Has Samsung, er, rounded the corner with Apple court win?
Little ray of sunshine as Sammy recovers from Galaxy blows
Analysis Some good news has finally fallen the way of Samsung, as the Supreme Court has ruled in favour of the South Korean giant in its ongoing patent spat with Apple - scrapping a $399m damages bill in the latest episode of the hottest legal battle in tech, though certainly not the last.
At the heart of this is the idea that instead of penalizing all the profit of an entire smartphone, the jury should have awarded on-ly the profit on what was allegedly copied, which involves the rounded corners of the casing (almost nothing) and the home page design, which is hard to put a value on. Instead of $399m, this is might be something far smaller like $50m, and it’s about time Samsung got a dose of good fortune following the dramatic crash and burn debacle of its Galaxy 7.0 smartphone.
In the first hearing of a design patent reaching the Supreme Court in over 120 years, the "battle of the rectangles" has involved Apple citing controversial design patents in a bid to weaken Android rivals, under the 1887 Design Patent Act.
Apple will have to reimburse $399m to Samsung, a sizeable chunk of the $548m it coughed up last year following a 2012 patent infringement verdict – which an appeals court reduced from the initial $2.7bn that Apple asked for.
Faultline has always said Apple and Samsung devices behave entirely differently, due to their operating systems so that they are not copies of one another, and our prediction that Apple would receive far less damages in the long run has proved correct. Sam-sung argued that to penalize the entirety of profits would be wrong, due to the smartphone being found only to have infringed the patents on one or two of the components.
Justice Sonia Sotomayor wrote, "in the case of a multicomponent product, the relevant 'article of manufacture' must always be the end product sold to the consumer or whether it can also be a component of that product." It was concluded that the US Court of Appeals had misinterpreted the term "article of manufacture" and ruled that Apple cannot seek damages for an entire product.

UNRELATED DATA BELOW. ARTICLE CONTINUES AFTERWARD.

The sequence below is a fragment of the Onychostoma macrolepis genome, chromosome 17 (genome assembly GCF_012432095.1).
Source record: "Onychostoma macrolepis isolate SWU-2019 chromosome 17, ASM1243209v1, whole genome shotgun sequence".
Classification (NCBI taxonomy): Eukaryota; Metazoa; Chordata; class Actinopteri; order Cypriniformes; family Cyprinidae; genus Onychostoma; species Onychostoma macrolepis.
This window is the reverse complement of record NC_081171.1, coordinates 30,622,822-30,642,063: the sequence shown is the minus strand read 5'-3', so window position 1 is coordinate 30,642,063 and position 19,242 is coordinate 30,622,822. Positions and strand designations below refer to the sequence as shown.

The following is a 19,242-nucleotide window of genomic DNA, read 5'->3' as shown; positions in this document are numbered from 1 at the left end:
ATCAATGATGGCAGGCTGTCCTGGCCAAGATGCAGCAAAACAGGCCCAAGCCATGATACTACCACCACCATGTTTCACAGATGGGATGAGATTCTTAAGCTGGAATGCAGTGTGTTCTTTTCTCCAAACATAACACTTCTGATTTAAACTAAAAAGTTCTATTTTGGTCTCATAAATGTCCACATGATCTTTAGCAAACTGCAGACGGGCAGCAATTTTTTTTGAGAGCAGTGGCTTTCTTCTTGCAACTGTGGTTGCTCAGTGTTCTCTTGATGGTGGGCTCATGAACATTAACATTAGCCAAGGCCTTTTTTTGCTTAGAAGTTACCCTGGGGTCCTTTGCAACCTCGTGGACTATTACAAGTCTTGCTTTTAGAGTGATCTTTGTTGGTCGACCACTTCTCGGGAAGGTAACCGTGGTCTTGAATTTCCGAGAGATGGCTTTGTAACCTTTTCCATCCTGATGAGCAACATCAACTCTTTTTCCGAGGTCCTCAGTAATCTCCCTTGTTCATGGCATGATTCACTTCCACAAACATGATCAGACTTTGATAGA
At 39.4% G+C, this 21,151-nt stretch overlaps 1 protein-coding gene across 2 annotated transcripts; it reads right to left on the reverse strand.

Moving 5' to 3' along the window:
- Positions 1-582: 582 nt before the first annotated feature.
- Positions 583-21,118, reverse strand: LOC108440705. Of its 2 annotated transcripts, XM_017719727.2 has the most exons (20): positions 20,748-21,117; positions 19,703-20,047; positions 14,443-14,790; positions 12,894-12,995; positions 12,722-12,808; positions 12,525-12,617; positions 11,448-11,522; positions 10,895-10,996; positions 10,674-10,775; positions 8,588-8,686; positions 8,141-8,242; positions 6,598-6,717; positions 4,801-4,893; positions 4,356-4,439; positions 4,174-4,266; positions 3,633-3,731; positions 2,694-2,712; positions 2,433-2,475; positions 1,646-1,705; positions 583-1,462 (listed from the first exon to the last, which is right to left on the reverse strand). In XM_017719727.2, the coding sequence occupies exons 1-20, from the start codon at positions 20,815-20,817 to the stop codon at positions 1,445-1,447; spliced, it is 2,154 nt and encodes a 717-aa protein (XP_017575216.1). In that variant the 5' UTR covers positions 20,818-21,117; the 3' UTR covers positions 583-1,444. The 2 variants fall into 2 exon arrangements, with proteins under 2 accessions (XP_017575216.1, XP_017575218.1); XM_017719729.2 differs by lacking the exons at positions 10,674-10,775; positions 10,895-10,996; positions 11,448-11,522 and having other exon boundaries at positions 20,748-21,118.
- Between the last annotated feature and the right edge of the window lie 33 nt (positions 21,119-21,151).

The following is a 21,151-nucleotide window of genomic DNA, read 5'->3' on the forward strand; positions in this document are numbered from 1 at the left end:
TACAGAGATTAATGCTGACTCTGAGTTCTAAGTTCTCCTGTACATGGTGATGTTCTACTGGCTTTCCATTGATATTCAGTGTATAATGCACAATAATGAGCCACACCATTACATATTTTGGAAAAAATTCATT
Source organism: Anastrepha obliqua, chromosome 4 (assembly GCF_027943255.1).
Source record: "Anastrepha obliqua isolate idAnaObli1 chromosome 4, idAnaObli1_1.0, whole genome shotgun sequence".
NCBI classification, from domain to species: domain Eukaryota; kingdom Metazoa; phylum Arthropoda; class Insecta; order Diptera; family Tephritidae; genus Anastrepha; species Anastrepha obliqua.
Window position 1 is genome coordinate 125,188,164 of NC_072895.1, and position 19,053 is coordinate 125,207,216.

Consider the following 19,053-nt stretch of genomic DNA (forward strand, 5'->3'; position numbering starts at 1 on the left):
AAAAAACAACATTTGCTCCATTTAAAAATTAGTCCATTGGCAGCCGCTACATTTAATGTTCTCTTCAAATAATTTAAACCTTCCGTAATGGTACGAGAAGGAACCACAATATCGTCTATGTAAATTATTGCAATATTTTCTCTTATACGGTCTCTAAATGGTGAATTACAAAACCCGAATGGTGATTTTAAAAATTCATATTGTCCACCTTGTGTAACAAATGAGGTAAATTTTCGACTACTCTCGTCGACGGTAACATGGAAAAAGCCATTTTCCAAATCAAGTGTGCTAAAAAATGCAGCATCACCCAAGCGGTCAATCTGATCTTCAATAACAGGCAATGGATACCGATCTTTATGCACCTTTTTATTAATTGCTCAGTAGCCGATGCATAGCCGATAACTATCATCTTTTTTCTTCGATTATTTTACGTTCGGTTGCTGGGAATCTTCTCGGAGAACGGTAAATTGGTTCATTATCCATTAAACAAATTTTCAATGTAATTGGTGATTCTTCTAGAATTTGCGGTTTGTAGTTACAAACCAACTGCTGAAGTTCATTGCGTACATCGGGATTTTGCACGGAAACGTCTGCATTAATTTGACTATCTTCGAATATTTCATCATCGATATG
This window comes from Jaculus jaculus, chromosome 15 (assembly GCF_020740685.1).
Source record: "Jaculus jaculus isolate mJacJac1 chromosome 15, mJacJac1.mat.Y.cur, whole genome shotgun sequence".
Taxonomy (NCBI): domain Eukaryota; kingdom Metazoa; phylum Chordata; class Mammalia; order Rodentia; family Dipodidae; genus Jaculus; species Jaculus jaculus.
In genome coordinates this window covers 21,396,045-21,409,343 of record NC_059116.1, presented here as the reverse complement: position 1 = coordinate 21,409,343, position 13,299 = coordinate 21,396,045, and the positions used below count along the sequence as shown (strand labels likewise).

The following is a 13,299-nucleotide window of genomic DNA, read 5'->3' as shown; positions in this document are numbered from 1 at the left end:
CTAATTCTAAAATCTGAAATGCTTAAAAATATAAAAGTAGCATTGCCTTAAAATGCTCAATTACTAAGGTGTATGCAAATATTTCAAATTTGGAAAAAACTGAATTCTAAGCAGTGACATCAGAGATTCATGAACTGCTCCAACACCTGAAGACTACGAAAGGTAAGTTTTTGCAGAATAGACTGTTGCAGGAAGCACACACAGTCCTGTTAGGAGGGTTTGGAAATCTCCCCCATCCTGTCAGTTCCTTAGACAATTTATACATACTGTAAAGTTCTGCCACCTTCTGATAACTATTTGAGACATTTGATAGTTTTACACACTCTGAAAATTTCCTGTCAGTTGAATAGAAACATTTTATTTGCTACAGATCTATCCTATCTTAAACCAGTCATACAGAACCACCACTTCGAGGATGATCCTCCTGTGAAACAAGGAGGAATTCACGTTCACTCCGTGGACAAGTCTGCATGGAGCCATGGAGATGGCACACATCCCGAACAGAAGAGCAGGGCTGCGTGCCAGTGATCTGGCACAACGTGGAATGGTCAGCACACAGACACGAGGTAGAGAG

The phones in question are no longer sold, so as well as Samsung only having to shell out a paltry sum (which the original court will now have to set), this has no impact on future potential revenue. Perhaps more significantly, is how the ruling sets an example for smartphone manufacturers around the world – an illustration that Apple and its propensity to sue on the flimsiest of pa-tents is not to be quite so feared.
It is a deep irony that Samsung has genuine technology patents relating to how phones work at the air interface level, and yet Samsung cannot get Apple to pay it any royalties. Apple’s wireless patents, with the exception of these design patents, were either acquired as part of the purchase of Nortel’s patent hoard in 2011 to a consortium including Apple, Microsoft and Research in Motion, or are software patents which are potentially flawed, since the Supreme Court has changed the burden of proof of patents, after most of them were filed.
Now, to add insult to injury in this reversal of patent fortunes, Apple has also become the object of attack in China, threatened with a bar on iPhone 6 sales due to a patent lawsuit brought by a local handset maker, Shenzhen Baili. This is another representation of how the Chinese firms are becoming major intellectual property players.
A separate court case regarding slide-to-unlock was also recently killed off in the appeals court, after Apple’s patents were declared largely invalid, which has freed Samsung of another $120m settlement.
Apple spokesman Josh Rosenstock said in a statement that Apple is "optimistic that the lower courts will again send a powerful signal that stealing isn't right." The case still faces further review by the Federal Circuit, and this notable win for Samsung is likely to fuel Apple’s burning desire to knock its bitter Android rivals down a peg or two.
However, legal experts are apprehensive that this ruling will con-tribute added complexity to the patents landscape – with the courts constantly moving boundaries to accommodate emerging technologies and their patents.
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